October 1, 2022
“The worst mistake a boss can make is not to say ‘Well done’" – John Ashcroft (b.1942), An American lawyer, lobbyist and politician.
Some bosses seek and attract appreciation for themselves by holding frequent long meetings that have now become subjects of media concern and coverage as in the following excerpts from Bloomberg feature article released on September 28, 2022 which has been widely reproduce and commented on.
Are meetings a waste of time? Non-critical huddles cost companies $100 mn, reveals survey..
Employees say they don’t need to be in nearly one-third of the meetings they attend, a new survey shows. Unnecessary meetings are a $100 million mistake at big companies, according to a new survey that shows workers probably don’t need to be in nearly a third of the group meetings they attend.
The survey, conducted by Steven Rogelberg, a professor of organizational science, psychology and management at the University of North Carolina, asked 632 employees across 20 industries to study their weekly calendars and gauge how much time they actually spent in meetings, what they got out of them and how they responded to invitations. Employees spend about 18 hours a week on average in meetings, and they only decline 14% of invites even though they’d prefer to back out of 31% of them. Reluctantly going to noncritical meetings wastes about $25,000 per employee annually, and projects out to $101 million a year for any organization with more than 5,000 employees.
“Meetings do control us, and bad meetings have an enormous cost,” said Rogelberg, who’s been researching meetings for two decades. “You get a meeting invite and say, ‘I don’t need to be there,’ yet you say yes — why?”
Employees want to skip nearly one-third of their meeting invites.
Many say yes because it’s a workplace norm — nobody wants to offend the meeting organizer by skipping out, or have co-workers think they’re not engaged. Others hate having to chase down updates on what happened. Most managers don’t talk to their staff about how and when to decline meetings, in part because they’re typically the ones leading them and like the sense of control they provide, Rogelberg said. The survey found women were more concerned than men about declining meetings for fear of bugging colleagues to bring them up to speed later.
Rogelberg’s earlier research found that poorly managed meetings can hurt employee engagement and even boost their intention to quit, and the morass of meetings got worse during the pandemic due to the shift to remote work and videoconferencing. Data from Microsoft Corp. based on thousands of users of its workplace software found that time spent in meetings has more than tripled since February 2020, and the number of weekly meetings has more than doubled. Those virtual meetings “tend to be more cognitively demanding, more prone to distraction, and less effective in many ways than their in-person counterparts,” a team of researchers concluded in a recent study that examined how communication patterns changed right after pandemic lockdowns hit in 2020.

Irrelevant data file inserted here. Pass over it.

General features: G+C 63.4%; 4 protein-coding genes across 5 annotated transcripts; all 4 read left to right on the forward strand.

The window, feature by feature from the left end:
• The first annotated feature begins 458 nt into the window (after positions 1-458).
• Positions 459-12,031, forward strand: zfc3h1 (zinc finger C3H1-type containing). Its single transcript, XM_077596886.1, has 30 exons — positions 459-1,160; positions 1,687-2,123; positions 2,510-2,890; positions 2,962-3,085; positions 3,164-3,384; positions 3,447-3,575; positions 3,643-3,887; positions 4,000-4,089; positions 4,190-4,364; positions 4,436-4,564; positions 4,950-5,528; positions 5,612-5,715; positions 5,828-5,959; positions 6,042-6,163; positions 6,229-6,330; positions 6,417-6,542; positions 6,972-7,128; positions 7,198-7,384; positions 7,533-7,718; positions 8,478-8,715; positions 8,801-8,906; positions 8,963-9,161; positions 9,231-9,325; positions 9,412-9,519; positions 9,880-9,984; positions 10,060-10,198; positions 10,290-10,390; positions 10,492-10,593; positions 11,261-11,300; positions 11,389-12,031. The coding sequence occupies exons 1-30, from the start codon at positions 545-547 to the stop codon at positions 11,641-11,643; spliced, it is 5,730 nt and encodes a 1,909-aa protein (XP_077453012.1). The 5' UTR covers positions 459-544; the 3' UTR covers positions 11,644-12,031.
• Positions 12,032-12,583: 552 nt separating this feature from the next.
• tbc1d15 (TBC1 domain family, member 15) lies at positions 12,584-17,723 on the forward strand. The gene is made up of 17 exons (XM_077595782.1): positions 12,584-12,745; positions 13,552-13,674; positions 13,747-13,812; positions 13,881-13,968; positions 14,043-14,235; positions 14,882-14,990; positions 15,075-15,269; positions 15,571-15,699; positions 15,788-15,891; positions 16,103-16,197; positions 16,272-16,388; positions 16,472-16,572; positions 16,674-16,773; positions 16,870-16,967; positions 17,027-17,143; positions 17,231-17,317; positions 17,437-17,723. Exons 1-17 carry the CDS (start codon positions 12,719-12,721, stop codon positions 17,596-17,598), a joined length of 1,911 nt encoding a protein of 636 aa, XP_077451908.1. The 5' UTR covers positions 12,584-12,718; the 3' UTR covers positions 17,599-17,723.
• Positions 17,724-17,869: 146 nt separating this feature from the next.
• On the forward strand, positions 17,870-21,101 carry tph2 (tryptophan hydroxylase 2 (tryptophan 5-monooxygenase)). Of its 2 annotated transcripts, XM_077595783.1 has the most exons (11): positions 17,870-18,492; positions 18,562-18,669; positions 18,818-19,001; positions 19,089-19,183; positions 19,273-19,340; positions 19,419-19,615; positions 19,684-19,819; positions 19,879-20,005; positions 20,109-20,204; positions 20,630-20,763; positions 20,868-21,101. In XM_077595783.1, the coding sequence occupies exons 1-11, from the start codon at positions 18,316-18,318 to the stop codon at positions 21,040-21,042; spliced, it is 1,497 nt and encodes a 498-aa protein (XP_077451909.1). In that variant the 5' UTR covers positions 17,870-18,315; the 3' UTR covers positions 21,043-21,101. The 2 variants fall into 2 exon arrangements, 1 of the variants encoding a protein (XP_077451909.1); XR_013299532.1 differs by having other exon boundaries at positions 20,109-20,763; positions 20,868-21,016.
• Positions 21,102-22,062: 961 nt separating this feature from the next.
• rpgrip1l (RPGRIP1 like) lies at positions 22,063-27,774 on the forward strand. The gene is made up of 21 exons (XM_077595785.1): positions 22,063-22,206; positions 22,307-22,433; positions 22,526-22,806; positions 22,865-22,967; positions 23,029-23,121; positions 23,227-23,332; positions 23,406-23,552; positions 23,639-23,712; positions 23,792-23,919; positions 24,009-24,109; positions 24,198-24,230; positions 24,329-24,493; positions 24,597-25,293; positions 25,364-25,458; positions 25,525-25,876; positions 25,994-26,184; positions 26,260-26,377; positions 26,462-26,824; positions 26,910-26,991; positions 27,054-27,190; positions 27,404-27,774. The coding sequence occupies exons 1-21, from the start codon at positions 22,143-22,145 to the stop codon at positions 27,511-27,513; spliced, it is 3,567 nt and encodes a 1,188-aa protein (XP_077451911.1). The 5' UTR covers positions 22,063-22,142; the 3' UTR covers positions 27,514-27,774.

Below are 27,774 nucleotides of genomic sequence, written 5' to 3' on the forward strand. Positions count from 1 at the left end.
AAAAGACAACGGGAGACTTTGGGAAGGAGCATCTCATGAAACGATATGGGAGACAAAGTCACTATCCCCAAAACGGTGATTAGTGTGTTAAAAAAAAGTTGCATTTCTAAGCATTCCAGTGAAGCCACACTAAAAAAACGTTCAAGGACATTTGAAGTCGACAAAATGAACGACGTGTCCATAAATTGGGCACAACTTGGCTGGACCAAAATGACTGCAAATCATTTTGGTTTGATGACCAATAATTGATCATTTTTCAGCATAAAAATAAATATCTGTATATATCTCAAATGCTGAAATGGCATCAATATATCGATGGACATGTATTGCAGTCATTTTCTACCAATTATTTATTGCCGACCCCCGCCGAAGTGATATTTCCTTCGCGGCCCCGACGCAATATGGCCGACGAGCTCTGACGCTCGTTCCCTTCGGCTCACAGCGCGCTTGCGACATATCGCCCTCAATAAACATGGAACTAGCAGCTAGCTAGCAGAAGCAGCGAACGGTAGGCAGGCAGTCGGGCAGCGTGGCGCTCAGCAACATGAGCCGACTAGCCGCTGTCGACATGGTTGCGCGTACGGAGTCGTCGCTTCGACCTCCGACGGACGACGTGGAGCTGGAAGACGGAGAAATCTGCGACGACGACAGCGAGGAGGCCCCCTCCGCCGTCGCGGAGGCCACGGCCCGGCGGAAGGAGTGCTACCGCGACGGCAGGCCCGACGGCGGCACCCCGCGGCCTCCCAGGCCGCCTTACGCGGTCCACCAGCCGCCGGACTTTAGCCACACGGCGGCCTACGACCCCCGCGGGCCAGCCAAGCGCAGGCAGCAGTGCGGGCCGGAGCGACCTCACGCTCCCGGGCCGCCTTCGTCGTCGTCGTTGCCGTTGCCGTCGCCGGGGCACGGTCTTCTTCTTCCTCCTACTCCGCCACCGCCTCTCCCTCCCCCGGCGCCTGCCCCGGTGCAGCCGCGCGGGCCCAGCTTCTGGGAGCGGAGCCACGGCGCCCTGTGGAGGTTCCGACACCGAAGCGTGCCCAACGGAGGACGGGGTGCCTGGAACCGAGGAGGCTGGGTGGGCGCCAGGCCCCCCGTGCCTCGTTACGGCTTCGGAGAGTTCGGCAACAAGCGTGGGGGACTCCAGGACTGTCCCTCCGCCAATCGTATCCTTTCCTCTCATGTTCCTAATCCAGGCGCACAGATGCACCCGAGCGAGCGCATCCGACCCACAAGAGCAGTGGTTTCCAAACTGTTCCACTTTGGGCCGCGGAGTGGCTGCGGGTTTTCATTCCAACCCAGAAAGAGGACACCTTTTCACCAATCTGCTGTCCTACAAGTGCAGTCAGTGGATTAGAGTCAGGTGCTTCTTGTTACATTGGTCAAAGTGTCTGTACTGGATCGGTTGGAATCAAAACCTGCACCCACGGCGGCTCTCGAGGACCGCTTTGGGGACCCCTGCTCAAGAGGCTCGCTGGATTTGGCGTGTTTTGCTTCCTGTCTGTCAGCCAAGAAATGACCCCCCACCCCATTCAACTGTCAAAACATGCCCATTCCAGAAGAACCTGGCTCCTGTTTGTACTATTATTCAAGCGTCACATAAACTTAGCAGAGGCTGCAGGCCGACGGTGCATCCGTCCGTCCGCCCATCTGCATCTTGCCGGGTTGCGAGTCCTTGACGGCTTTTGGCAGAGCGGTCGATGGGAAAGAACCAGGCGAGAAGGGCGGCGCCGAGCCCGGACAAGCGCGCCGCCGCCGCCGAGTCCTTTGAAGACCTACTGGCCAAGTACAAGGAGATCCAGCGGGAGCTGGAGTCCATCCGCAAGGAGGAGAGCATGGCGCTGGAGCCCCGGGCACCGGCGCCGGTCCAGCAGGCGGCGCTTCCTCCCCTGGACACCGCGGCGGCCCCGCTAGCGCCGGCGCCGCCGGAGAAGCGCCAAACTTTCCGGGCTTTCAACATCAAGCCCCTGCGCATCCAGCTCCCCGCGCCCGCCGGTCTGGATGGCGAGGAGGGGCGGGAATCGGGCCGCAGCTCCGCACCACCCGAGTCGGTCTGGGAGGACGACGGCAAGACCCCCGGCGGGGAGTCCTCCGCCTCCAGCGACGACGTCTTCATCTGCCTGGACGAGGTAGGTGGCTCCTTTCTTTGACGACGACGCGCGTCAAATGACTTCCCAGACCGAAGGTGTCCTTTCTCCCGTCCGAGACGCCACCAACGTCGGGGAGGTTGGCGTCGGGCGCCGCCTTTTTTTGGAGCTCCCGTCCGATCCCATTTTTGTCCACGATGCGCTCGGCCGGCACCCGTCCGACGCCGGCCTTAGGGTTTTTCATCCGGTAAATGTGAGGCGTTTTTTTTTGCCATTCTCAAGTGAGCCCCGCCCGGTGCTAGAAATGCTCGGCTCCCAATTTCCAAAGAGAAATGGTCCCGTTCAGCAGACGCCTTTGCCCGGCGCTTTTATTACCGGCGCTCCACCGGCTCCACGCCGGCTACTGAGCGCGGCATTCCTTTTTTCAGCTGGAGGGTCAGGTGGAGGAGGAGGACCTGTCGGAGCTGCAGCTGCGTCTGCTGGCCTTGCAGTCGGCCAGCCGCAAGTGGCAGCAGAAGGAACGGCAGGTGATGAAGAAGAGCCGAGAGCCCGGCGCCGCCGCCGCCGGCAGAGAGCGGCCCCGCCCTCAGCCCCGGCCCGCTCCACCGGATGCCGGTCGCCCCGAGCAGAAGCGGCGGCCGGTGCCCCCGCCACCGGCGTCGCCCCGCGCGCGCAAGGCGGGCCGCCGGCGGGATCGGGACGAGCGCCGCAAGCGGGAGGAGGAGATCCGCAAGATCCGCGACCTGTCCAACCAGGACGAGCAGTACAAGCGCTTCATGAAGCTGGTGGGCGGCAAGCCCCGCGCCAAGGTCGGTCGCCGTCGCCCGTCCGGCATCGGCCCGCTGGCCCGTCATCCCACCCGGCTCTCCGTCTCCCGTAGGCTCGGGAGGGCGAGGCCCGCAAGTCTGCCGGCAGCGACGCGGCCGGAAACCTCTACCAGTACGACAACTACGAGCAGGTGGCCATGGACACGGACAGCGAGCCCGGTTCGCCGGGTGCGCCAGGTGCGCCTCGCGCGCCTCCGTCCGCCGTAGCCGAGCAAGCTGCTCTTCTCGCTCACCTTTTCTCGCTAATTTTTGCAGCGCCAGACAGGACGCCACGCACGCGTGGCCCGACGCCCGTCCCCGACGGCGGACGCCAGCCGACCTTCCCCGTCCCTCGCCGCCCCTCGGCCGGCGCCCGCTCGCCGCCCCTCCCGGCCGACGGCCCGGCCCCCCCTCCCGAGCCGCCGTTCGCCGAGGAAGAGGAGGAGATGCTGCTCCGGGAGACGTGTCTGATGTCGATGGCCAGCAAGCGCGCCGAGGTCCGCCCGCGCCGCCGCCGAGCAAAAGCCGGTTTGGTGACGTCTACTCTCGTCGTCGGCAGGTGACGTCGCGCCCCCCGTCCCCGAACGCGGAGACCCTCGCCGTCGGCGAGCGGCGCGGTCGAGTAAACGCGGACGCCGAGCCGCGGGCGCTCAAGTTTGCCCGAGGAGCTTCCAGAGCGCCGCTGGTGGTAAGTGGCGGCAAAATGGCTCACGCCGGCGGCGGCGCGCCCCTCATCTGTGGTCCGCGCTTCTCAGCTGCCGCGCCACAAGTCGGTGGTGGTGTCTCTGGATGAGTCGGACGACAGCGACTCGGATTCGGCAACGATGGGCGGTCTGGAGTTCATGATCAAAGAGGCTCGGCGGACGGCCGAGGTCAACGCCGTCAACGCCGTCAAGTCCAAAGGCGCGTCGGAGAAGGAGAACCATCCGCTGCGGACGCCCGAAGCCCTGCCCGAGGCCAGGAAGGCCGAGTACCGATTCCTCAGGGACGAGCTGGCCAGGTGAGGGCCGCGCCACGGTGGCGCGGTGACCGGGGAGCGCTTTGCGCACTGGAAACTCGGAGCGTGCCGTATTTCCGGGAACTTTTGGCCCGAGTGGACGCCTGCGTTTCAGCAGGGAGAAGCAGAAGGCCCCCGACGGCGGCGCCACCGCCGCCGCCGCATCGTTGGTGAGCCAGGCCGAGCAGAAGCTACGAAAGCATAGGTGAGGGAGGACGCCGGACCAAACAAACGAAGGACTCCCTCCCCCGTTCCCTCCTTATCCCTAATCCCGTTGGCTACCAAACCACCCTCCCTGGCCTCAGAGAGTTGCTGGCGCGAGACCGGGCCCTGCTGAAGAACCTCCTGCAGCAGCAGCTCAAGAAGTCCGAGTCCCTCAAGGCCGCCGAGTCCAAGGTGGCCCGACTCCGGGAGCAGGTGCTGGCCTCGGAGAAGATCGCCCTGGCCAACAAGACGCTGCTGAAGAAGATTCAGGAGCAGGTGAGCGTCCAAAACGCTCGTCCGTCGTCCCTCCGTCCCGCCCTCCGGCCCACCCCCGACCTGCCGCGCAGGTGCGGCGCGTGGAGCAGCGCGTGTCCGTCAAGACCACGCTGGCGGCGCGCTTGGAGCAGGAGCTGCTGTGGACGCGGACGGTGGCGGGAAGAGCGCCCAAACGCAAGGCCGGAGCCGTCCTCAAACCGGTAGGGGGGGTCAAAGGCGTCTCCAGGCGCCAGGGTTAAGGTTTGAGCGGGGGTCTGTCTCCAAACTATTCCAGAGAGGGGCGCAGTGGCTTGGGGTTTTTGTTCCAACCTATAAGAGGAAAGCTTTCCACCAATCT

Managers, who spend about 20% more time in meetings than the average employee, need to be more judicious in calling them and more upfront about letting people decline them, Rogelberg said. Meeting declines did rise 84% over the past year, according to more recent data from Microsoft, but that’s likely due to the fact that overlapping meetings increased 46% during the same period.
Agendas should be framed as a set of questions to be answered, not a set of topics. “If you can’t think of any questions, you shouldn’t have had the meeting,” he said. Inviting people to just part of a meeting also helps improve their efficacy, the survey found. Otherwise, people tune out: Respondents to Rogelberg’s survey said they end up multitasking during 70% of unnecessary meeting.
To estimate the cost of unnecessary meetings, Rogelberg calculated employees’ hourly pay based on their self-reported salary and hours worked per week, then extrapolated those figures to represent firms of different sizes.
The article released by Bloomberg provoked widespread comment, including an editorial in The Times of India –also excerpted below.
It’s up to bosses: For good office meetings, set a specific goal. Otherwise, you are wasting everyone’s productive time
Meetings are both a fact of white-collar working life and a colossal waste of time, and they cost big companies $100 million a year, says a new survey… Most employees feel that they would be better off refusing at least a third of all meetings but are reluctant to say so. Women are especially uncomfortable refusing a scheduled meeting. Too many meetings just meander on and drain the sense of autonomy that fuels creative work. Often, they don’t end up with the best decision, but poor or low-commitment agreements. In-person meetings have not been supplanted, but supplemented by virtual meetings, which bring their own special protocols and challenges. On the other hand, meetings are the only way for big and complex organisations to work. They are the forum to pitch new plans and arrive at collective decisions, they can spark serendipitous new ideas, they are a way to discover each other’s capacities and interests, and forge fellowship. People react spontaneously, reading each other’s cues.
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